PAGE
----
or it was a void IP so we call gethostbyaddr to return a pointer to the hostent structure
next we dereference the pointer 3 times to get the address of site and fill in the sockaddr_in structure.

Next we create a socket and connect to the server.

After we successfully created a socket and connected to the server, we create a buffer for and get the header to send.

Now, we are ready to send the header. The whole header might get sent at once, but chances are it won't because of traffic on the net or server so we have to keep sending our buffer adjusting its pointer till we are done.

Next we call GetHeader:
GetHeader proc uses esi edi lpData:DWORD
    
    invoke  szLen, esi
    invoke  HeapAlloc, hHeap, HEAP_ZERO_MEMORY, eax
    mov     edi, eax
    invoke  BinSearch, 0, esi, eax, offset szHeadEnd, 4
    push    eax
    invoke  szLeft, esi, edi, eax
    invoke  SendMessage, hHeaderIn, WM_SETTEXT, 0, edi
    pop     eax
    add     eax, 4
    add     esi, eax
    invoke  SendMessage, hDataIn, WM_SETTEXT, 0, esi
    invoke  HeapFree, hHeap, 0, edi
    invoke  HeapFree, hHeap, 0, lpData
    ret
GetHeader endp

Here I split the received data into 2 parts and display it: First I find 4 characters - 13,10,13,10 which signifies the end of the header, get the header and display it. Then I add 4 to buffer pointer to skip the end of the header and display our data. That is it, simple.

If you use HTTP/1.1 in the header then you will see a hex number before the data, that is the "chunked size" of the data, I don't care about that, so I just use version 1.0 which does not return that.

Look through the RFCs to see all header fields you can use.
A static page is a page that the contents does not change and the server knows the file size and can send it to you (for example the txt file in the sample)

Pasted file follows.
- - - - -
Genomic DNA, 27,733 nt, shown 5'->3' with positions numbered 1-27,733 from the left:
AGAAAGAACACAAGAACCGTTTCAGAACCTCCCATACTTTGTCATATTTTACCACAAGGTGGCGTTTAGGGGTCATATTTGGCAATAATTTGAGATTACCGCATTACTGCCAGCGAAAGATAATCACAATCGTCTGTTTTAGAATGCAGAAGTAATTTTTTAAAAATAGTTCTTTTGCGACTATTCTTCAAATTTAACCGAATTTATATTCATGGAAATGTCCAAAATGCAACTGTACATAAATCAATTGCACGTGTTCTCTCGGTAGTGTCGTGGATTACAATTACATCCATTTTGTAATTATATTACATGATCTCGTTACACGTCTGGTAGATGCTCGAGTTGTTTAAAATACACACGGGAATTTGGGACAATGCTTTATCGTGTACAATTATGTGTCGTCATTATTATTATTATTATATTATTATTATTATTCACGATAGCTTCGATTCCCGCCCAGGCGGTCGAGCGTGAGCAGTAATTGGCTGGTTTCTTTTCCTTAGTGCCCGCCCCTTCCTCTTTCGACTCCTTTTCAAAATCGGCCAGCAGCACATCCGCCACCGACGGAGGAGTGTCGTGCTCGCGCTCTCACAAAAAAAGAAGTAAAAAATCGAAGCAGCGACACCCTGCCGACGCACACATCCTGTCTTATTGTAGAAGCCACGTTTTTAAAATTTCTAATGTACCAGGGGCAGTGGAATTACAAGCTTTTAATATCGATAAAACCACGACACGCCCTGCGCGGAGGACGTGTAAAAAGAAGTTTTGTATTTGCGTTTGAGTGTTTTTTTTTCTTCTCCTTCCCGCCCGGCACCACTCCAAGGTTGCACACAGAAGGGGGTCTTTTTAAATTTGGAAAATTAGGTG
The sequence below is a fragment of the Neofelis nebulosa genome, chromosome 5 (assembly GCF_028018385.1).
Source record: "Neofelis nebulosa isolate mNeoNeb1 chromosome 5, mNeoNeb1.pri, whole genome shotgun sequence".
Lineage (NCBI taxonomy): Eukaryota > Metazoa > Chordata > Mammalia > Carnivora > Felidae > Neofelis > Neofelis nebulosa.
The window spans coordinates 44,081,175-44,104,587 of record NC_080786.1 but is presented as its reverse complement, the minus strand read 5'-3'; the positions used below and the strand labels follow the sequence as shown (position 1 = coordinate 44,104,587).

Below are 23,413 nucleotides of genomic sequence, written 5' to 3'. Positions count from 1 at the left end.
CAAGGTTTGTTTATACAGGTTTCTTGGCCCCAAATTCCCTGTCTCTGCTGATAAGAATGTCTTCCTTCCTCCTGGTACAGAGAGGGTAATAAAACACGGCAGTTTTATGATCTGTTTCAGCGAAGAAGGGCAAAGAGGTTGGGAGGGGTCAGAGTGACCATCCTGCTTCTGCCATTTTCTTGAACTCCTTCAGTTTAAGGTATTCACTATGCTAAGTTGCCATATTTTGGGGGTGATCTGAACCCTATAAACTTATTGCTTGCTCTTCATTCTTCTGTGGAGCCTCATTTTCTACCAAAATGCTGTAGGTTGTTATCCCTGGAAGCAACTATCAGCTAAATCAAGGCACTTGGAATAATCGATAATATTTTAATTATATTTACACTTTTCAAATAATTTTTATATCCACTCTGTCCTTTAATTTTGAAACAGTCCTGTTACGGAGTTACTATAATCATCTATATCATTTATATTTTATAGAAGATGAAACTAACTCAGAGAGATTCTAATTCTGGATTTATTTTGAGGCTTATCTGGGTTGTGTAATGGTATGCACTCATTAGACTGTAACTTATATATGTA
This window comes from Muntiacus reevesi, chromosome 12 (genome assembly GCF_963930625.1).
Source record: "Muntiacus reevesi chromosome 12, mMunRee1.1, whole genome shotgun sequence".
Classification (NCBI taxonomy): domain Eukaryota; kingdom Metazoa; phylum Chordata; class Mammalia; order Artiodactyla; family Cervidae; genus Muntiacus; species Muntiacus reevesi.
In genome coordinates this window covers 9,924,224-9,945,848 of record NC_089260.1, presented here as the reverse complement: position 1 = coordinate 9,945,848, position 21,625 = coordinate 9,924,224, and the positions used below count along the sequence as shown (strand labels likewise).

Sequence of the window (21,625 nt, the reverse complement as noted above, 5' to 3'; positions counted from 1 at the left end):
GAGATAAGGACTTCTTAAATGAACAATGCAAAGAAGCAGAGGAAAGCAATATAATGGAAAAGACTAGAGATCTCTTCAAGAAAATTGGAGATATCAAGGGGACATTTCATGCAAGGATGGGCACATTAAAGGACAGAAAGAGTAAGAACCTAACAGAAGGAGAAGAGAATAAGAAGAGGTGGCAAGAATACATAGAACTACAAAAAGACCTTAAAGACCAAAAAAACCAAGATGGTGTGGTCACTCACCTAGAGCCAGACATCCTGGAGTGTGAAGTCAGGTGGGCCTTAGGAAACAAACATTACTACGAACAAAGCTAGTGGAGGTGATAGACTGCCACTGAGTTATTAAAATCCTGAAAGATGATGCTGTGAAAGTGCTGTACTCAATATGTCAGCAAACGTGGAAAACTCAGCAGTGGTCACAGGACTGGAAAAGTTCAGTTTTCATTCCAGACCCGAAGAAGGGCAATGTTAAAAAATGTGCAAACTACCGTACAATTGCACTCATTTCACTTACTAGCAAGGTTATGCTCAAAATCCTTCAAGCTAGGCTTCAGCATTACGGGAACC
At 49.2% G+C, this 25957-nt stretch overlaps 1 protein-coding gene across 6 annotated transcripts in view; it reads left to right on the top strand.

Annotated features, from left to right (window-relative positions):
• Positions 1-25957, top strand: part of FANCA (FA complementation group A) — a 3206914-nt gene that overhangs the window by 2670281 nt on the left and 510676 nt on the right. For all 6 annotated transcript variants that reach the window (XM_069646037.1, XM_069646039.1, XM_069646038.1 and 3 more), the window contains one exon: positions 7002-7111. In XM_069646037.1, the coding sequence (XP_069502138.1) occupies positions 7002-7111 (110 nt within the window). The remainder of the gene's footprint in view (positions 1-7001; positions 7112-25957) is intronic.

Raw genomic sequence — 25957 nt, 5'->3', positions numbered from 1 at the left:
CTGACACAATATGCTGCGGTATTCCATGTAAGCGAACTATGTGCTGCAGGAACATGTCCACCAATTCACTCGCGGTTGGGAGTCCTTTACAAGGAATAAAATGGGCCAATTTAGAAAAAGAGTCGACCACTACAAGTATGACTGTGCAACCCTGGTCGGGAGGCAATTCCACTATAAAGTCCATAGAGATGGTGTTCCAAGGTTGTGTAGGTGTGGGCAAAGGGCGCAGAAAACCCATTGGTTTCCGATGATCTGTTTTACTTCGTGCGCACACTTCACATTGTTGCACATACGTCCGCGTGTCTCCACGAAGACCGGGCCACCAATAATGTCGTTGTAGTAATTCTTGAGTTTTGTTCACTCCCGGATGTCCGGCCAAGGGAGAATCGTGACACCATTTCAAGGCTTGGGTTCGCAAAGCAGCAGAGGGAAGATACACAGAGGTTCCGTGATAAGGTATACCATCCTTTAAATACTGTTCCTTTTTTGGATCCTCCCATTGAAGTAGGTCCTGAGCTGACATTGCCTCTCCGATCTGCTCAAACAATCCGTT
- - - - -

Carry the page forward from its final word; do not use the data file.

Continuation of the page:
A dynamic page (chunked data) is a page where the size could be different with each get (the dreamincode pages)

If you want to get the /forums page from DiC comment out
szHeaderToSend      BYTE    "GET /hello.txt HTTP/1.0", 13, 10
                    BYTE    "Host: www.gunnerinc.com", 13, 10
                    BYTE    "Connection: close", 13, 10
                    BYTE    "User-Agent: GunnerInc DreamInCode Ineternet Tutorial Thingie/1.0", 13, 10, 13, 10, 0
szHost              BYTE    "www.gunnerinc.com", 0


and un comment:
;szHeaderToSend      BYTE    "GET /forums/ HTTP/1.0", 13, 10
;                    BYTE    "Host: www.dreamincode.net", 13, 10
;                    BYTE    "Connection: close", 13, 10
;                    BYTE    "User-Agent: GunnerInc DreamInCode Ineternet Tutorial Thingie/1.0", 13, 10, 13, 10, 0
;szHost              BYTE    "www.dreamincode.net", 0


Why did I choose the forums page? I am going to write a little app that will grab that page and display all usernames that are online.

Most of the time you will be using GET or POST to get data from a server (yes you can get data with POST)
If you are sending data to a php page, the header would be:
GET/POST /somephppage.php?HTTP/1.x

Or
POST /somephppage.php HTTP/1.x
header1: something
header2: somethingelse
content-length: SizeOfDataThatFollows

SomeField=SomeData&AnotherField=MoreData

Again, look at the RFCs/Wikki to learn about the headers and repsonses.

Hope this helps!!!

*** EDIT ***
Fixed a few typos and added a dummy parameter to the SendReceive proc as per ThreadProc

Attached File(s)


This post has been edited by GunnerInc: 13 February 2012 - 05:02 PM


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Replies To: MASM - Winsock interacting with webpages.

#2 v0rtex  Icon User is offline

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Posted 13 February 2012 - 08:03 AM

Thanks really well done. Precise and to the point, helped a lot :)
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#3 GunnerInc  Icon User is offline

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Posted 13 February 2012 - 04:53 PM

Glad it could help!